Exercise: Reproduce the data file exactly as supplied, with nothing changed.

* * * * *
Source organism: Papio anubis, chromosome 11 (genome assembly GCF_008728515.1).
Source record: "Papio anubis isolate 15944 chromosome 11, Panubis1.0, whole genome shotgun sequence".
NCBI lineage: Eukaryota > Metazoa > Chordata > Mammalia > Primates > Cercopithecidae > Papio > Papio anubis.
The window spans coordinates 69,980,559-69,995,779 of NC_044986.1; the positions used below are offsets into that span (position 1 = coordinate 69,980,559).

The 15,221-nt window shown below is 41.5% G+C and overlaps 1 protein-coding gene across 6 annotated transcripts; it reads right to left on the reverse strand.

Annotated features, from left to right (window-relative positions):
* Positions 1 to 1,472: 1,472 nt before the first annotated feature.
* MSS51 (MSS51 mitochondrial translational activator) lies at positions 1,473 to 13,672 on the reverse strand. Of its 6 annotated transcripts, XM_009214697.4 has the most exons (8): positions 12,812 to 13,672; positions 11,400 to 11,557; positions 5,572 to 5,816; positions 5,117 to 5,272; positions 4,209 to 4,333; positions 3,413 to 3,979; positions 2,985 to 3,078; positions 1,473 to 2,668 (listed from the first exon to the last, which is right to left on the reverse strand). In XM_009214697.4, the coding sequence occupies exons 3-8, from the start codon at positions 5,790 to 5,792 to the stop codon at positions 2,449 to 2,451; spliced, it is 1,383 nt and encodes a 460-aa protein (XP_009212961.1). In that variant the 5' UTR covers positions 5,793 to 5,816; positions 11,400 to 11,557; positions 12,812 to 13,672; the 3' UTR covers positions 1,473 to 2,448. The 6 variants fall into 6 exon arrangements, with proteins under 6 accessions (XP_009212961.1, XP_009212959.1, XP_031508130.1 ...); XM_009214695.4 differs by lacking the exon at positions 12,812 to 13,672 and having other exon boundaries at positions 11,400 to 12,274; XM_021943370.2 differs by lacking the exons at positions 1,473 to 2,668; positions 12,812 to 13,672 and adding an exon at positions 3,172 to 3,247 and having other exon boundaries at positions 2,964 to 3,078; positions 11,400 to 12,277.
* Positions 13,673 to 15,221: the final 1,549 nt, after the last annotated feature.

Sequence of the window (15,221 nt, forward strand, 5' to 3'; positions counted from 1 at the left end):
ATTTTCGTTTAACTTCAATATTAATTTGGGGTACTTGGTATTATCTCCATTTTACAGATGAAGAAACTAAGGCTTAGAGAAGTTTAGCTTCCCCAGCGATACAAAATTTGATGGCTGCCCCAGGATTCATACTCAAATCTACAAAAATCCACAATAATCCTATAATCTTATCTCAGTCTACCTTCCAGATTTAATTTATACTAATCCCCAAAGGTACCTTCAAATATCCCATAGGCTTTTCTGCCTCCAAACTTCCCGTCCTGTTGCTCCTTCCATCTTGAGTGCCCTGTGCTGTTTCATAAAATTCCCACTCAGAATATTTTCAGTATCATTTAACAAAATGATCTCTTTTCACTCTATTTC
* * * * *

Source organism: Papio anubis, chromosome 11 (genome assembly GCF_008728515.1).
Source record: "Papio anubis isolate 15944 chromosome 11, Panubis1.0, whole genome shotgun sequence".
NCBI lineage: Eukaryota > Metazoa > Chordata > Mammalia > Primates > Cercopithecidae > Papio > Papio anubis.
The window spans coordinates 69,980,559-69,995,779 of NC_044986.1; the positions used below are offsets into that span (position 1 = coordinate 69,980,559).

The 15,221-nt window shown below is 41.5% G+C and overlaps 1 protein-coding gene across 6 annotated transcripts; it reads right to left on the reverse strand.

Annotated features, from left to right (window-relative positions):
* Positions 1 to 1,472: 1,472 nt before the first annotated feature.
* MSS51 (MSS51 mitochondrial translational activator) lies at positions 1,473 to 13,672 on the reverse strand. Of its 6 annotated transcripts, XM_009214697.4 has the most exons (8): positions 12,812 to 13,672; positions 11,400 to 11,557; positions 5,572 to 5,816; positions 5,117 to 5,272; positions 4,209 to 4,333; positions 3,413 to 3,979; positions 2,985 to 3,078; positions 1,473 to 2,668 (listed from the first exon to the last, which is right to left on the reverse strand). In XM_009214697.4, the coding sequence occupies exons 3-8, from the start codon at positions 5,790 to 5,792 to the stop codon at positions 2,449 to 2,451; spliced, it is 1,383 nt and encodes a 460-aa protein (XP_009212961.1). In that variant the 5' UTR covers positions 5,793 to 5,816; positions 11,400 to 11,557; positions 12,812 to 13,672; the 3' UTR covers positions 1,473 to 2,448. The 6 variants fall into 6 exon arrangements, with proteins under 6 accessions (XP_009212961.1, XP_009212959.1, XP_031508130.1 ...); XM_009214695.4 differs by lacking the exon at positions 12,812 to 13,672 and having other exon boundaries at positions 11,400 to 12,274; XM_021943370.2 differs by lacking the exons at positions 1,473 to 2,668; positions 12,812 to 13,672 and adding an exon at positions 3,172 to 3,247 and having other exon boundaries at positions 2,964 to 3,078; positions 11,400 to 12,277.
* Positions 13,673 to 15,221: the final 1,549 nt, after the last annotated feature.

Sequence of the window (15,221 nt, forward strand, 5' to 3'; positions counted from 1 at the left end):
ATTTTCGTTTAACTTCAATATTAATTTGGGGTACTTGGTATTATCTCCATTTTACAGATGAAGAAACTAAGGCTTAGAGAAGTTTAGCTTCCCCAGCGATACAAAATTTGATGGCTGCCCCAGGATTCATACTCAAATCTACAAAAATCCACAATAATCCTATAATCTTATCTCAGTCTACCTTCCAGATTTAATTTATACTAATCCCCAAAGGTACCTTCAAATATCCCATAGGCTTTTCTGCCTCCAAACTTCCCGTCCTGTTGCTCCTTCCATCTTGAGTGCCCTGTGCTGTTTCATAAAATTCCCACTCAGAATATTTTCAGTATCATTTAACAAAATGATCTCTTTTCACTCTATTTC